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Middletown Life

A big deal on Industrial Drive

Aug 18, 2021 11:15AM ● By Tricia Hoadley
By Ken Mammarella
Contributing Writer

The arrival of WuXi STA in Middletown is a big deal in two big ways.

It’ll be a big operation. The $510 million pharmaceutical manufacturing campus will include multiple buildings with 600,000 square feet of space 189 acres. Plans are to start with 479 jobs – with the average pay of $65,000 – and the possibility of doubling employment and space in buildings.

And it involved a big package to get them there: $19,050,365 in state tax dollars going out in capital, training and hiring grants.

“This is an investment in good jobs that will drive economic growth in southern New Castle County and across Delaware,” Gov. John Carney said about the grants from the Delaware Strategic Fund, authorized in June by the Council on Development Finance.

The fund is the “primary funding source to support business retention and expansion through grants and low-interest loans to projects that grow the state’s economy in a significant way,” according to the state’s Division of Small Business.

WuXi STA is anything but small business. It’s big business.

What WuXi STA does

WuXi STA is pronounced Woo-She S-T-A, said Davy Wu, senior director of its parent, WuXi AppTec, which was founded in Shanghai in 2000. STA shortens the rest of its formal name: Shanghai SynTheAll Pharmaceutical Co., Ltd.

WuXi AppTec has a market capitalization of about $70 billon and in 2020 earned about $2.5 billion, with a profit of almost $1 billion.

WuXi STA is a contract development and manufacturing organization, making pills, sterile products (like medicines that would be injected) and active pharmaceutical ingredients for other companies in the pharmaceuticals and life sciences sectors, some of the hottest around.

Health care represents almost 18% of the U.S. gross domestic product ($3.8 trillion or $11,582 per person). The research and production of pharmaceuticals is expensive but potentially lucrative.

“WuXi STA’s standout specialties amongst its peers include oligonucleotides process [research and development] and manufacturing; peptide API process R&D and manufacturing; and high-potency API (antibody drug conjugates) manufacturing,” it wrote in its application for the state grants.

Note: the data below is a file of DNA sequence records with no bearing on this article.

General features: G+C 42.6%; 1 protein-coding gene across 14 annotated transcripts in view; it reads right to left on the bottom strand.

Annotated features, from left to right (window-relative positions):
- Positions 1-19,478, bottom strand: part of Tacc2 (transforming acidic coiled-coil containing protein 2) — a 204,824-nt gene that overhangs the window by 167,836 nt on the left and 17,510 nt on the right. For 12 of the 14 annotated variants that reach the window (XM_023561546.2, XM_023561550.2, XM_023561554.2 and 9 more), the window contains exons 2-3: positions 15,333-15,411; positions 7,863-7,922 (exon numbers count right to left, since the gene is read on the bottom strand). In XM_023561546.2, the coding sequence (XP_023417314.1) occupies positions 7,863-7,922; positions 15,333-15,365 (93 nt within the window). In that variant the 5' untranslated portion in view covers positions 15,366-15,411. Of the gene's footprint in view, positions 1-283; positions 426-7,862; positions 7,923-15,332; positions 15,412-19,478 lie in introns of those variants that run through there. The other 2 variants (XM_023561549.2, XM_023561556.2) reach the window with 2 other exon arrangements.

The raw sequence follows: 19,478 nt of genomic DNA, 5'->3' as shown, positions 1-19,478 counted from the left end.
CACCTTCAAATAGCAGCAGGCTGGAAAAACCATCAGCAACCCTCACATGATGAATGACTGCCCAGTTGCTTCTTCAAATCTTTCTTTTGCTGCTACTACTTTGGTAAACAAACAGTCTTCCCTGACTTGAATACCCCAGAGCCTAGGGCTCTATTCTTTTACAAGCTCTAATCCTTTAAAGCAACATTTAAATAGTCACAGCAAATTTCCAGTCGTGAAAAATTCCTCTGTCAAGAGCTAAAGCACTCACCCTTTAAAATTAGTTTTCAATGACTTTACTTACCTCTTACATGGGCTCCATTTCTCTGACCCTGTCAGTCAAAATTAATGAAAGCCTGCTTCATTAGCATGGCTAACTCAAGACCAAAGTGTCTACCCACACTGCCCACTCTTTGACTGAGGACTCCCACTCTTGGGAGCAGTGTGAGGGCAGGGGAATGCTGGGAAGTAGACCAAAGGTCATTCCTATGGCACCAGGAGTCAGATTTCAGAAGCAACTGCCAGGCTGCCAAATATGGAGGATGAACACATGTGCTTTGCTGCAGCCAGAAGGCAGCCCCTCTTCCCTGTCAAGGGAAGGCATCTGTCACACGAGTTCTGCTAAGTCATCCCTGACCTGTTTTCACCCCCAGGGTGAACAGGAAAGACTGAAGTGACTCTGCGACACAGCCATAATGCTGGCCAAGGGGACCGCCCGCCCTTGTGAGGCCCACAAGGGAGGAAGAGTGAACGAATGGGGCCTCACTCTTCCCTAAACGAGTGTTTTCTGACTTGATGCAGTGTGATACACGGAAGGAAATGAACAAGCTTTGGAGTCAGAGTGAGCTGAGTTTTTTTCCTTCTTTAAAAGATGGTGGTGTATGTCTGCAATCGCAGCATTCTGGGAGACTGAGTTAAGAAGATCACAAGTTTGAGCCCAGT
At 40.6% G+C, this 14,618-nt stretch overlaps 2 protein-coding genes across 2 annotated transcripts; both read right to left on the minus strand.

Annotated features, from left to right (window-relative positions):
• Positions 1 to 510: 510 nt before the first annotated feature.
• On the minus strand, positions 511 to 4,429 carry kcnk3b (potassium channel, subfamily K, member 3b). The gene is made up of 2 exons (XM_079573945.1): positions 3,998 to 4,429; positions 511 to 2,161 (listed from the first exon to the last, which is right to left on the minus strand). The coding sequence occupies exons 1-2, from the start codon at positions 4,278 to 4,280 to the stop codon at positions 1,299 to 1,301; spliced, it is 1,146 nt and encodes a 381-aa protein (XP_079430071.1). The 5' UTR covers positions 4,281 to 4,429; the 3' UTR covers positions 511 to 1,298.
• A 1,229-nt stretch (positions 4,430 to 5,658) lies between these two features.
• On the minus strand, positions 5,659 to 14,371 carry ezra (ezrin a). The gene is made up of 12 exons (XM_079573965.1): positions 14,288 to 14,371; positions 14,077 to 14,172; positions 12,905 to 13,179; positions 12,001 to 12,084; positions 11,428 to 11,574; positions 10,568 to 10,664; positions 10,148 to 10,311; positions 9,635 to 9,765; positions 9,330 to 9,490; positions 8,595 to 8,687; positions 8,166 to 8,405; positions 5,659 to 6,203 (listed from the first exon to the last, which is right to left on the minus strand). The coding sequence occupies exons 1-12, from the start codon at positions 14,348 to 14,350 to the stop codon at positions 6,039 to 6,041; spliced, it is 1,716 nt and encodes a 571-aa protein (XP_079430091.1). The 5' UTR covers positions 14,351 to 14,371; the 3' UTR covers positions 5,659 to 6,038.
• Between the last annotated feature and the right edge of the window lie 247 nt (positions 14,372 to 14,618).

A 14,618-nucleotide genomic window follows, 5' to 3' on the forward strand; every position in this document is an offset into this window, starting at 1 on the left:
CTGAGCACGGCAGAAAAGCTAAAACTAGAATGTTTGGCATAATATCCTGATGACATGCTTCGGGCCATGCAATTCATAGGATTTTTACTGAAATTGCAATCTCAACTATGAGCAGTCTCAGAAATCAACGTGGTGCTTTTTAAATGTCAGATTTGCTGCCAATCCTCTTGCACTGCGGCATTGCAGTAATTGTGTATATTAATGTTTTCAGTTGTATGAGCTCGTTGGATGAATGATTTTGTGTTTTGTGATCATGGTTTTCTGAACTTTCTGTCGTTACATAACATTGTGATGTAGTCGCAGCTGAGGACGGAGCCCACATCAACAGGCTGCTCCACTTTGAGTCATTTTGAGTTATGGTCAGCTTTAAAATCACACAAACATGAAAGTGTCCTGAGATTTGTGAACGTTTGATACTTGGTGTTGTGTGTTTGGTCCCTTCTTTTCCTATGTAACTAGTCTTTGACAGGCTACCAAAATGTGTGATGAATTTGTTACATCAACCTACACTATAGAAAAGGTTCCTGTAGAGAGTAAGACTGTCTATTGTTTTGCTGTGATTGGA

WuXi STA works with 470 partners worldwide, and another speciality is small-molecule inhibitors.

“Delaware has a growing field of companies focusing on small-molecule inhibitors, a developing therapy that is more targeted in approach with fewer side effects than traditional cancer therapies like chemotherapy or radiation,” Delaware Business Times wrote.

Location, location, location

Richard Connell, chief operating officer for WuXi AppTec in the U.S., told the paper that they wanted a massive site on the East Coast with a skilled staff nearby.

The Middletown Business Center will be WuXi STA’s second American site, following a plant in San Diego, and its eighth worldwide. At buildout, the site here would be 1.74 million square feet – dwarfing its 46,000-square-foot San Diego facility.

Many companies like to be next to suppliers and clients, which essentially means that they also locate next to competitors. Proximity reduces transportation costs and builds that trained workforce that Connell referred to.

In 2019, greater Philadelphia was ranked as No. 8 of the nation’s life sciences hubs, according to CBRE, a real estate services company. “That distinction is vitally important for the city and its future,” Philadelphia Magazine wrote. “This relatively newfound status as a leading life sciences hub means the innovations that are born here – and the economic impact they spur – stay here.”